For cleaner transportation, the European Union has set a target that 10 per cent of all transport fuel should be derived from renewable sources by 2020. Sweden’s own policy goal is a totally fossil­free vehicle fleet by 2030. Progress so far made is attributed partly to increased use of ethanol and there have been several government initiatives to speed up the transition, including a law that requires larger pump stations to provide at least one alternative fuel, and tax exemptions for vehicles that emit low or no levels of CO2. The latest development is a fast shift towards cars powered by electricity. In parallel important investments are being done in the country’s railway system.

Generating power for green recovery and sustainable future ảnh 3Running on clean energy, Sweden’s domestic rail system is among the most environmentally friendly in the world.

Energy-efficient households and heated buildings

Some of our houses are kept warm by the heat given off by their occupants and electrical appliances. The first passive house in Sweden was a townhouse completed in 2001. Since then, the concept has become more ambitious in scale. Not only have more buildings followed, but larger ones as well. In the southern town of Växjö, there are passive highrises, and in Stockholm, the body heat from commuters passing through the central railway station is used to heat a nearby building.

Since 1 January 2008, a new law on energy declarations has been in force in Sweden. A declaration, used in conjunction with a sale, for example, is designed to show clearly how much energy a building consumes in comparison with others. Based on an EU directive and applying to all owners of private homes, blocks of flats and other premises, the declaration scheme aims to promote more efficient energy use.

The government is also investing heavily in information and advice for households on how to save energy. Each among 290 municipalities has an energy adviser to whom people can turn for help and guidance. Advice is available on topics such as replacing windows, using low­ energy lights and switching to different heating systems.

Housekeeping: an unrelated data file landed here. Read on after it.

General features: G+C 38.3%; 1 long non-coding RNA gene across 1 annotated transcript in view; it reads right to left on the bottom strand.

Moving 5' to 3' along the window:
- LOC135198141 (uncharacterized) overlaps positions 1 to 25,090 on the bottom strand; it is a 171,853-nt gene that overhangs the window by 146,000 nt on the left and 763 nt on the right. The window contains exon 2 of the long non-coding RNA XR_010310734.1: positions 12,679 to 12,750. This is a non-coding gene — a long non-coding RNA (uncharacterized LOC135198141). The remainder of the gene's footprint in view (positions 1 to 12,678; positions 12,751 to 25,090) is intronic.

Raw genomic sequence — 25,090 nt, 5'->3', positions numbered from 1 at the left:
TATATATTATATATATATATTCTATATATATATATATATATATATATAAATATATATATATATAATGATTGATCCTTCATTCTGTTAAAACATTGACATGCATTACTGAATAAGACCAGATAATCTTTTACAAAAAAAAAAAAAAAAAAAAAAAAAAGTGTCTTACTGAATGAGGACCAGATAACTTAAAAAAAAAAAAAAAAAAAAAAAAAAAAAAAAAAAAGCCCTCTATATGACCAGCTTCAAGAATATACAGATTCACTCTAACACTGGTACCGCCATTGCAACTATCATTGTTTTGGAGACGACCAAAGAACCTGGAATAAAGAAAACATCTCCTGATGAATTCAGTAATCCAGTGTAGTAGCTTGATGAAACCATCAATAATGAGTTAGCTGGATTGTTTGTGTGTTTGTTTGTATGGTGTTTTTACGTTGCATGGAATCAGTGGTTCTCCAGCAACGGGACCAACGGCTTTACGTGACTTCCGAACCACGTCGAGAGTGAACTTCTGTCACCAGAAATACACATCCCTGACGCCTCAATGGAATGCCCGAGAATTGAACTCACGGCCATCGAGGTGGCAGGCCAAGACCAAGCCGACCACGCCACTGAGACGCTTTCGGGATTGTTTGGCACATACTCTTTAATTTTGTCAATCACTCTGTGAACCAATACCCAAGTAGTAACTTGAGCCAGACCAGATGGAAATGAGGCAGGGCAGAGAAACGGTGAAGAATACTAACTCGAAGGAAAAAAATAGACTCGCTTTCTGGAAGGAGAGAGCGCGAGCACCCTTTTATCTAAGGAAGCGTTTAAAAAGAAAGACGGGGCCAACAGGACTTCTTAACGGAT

Changes on the power market

Since its deregulation, the Swedish power market has made it easier for consumers to choose environmentally friendly energy. Since 1996, customers have been able to choose their power supplier, and today around 200 companies sell electricity to Swedish consumers. Much of Sweden’s electricity is produced in the north, but this region uses less than the more populous south of the country. This is one reason the country was divided into four power price areas in 2011, with the aim of offsetting the costs of energy loss incurred when electricity is transported along power lines. Another reason was to facilitate power trading between Sweden and other countries in Europe. A remaining challenge is the transmission of energy from the north to the south of Sweden. Too keep up the pace of the expansion of wind power, fast and decisive investment in the grid is needed. The technique is available and the decision makers need to take rather costly decision but with a guaranteed long-term positive effect on reliable energy supply. 

Great potential for energy cooperation:  Sweden-Vietnam

Sweden and Vietnam have a long history of cooperation in the energy sector. Historically the focus was on hydropower. Today it has shifted to climate smart energy solutions such as no waste transmission grids, 4G/5G implementation in the grid, waste-to-energy schemes, as well as energy storage systems in order to support Vietnam’s efforts to increase its share of renewables, in particular wind and solar, in the energy mix.